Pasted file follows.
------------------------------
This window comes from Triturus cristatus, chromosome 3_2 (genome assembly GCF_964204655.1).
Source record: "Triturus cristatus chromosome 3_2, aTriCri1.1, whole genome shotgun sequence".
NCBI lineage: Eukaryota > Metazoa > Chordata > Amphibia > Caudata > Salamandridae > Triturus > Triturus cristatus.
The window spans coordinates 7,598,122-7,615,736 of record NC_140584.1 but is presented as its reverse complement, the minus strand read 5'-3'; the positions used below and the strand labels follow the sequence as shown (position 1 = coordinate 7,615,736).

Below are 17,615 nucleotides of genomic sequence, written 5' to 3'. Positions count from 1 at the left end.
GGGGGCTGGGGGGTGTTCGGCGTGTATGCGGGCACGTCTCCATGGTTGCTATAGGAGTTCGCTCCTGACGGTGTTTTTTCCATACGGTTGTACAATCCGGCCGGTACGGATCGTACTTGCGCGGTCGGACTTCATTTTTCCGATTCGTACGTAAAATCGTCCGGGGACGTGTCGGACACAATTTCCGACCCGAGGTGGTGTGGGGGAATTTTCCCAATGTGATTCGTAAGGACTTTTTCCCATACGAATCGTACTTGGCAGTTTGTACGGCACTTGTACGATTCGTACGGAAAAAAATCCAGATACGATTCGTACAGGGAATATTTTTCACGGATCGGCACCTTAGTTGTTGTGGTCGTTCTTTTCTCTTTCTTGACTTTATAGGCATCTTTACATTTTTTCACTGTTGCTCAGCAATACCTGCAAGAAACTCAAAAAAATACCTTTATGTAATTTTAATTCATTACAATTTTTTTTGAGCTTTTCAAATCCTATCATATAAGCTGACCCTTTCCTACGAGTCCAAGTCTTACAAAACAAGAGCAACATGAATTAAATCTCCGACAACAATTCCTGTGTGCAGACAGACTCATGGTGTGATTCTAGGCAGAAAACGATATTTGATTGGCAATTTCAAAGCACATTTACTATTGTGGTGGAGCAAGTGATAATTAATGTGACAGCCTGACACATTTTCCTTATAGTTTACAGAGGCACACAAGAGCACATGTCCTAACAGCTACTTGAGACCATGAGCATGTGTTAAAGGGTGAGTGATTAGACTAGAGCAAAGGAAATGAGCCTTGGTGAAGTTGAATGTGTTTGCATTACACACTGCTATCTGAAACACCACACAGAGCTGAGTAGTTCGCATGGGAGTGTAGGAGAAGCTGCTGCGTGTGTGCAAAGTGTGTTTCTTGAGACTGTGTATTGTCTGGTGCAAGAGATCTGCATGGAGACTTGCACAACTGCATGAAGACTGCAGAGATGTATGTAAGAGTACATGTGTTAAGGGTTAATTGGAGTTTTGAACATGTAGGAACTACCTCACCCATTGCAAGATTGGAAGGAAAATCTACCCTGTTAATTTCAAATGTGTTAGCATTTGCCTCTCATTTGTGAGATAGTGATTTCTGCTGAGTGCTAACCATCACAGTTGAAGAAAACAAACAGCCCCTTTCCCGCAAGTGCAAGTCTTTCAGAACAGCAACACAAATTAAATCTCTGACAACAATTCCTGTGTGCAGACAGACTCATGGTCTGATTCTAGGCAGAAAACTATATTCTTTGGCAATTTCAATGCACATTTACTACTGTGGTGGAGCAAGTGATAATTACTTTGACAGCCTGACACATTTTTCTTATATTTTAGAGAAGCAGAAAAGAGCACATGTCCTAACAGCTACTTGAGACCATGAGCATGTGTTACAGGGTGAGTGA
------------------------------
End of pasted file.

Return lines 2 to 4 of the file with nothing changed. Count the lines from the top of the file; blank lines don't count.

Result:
Source record: "Triturus cristatus chromosome 3_2, aTriCri1.1, whole genome shotgun sequence".
NCBI lineage: Eukaryota > Metazoa > Chordata > Amphibia > Caudata > Salamandridae > Triturus > Triturus cristatus.
The window spans coordinates 7,598,122-7,615,736 of record NC_140584.1 but is presented as its reverse complement, the minus strand read 5'-3'; the positions used below and the strand labels follow the sequence as shown (position 1 = coordinate 7,615,736).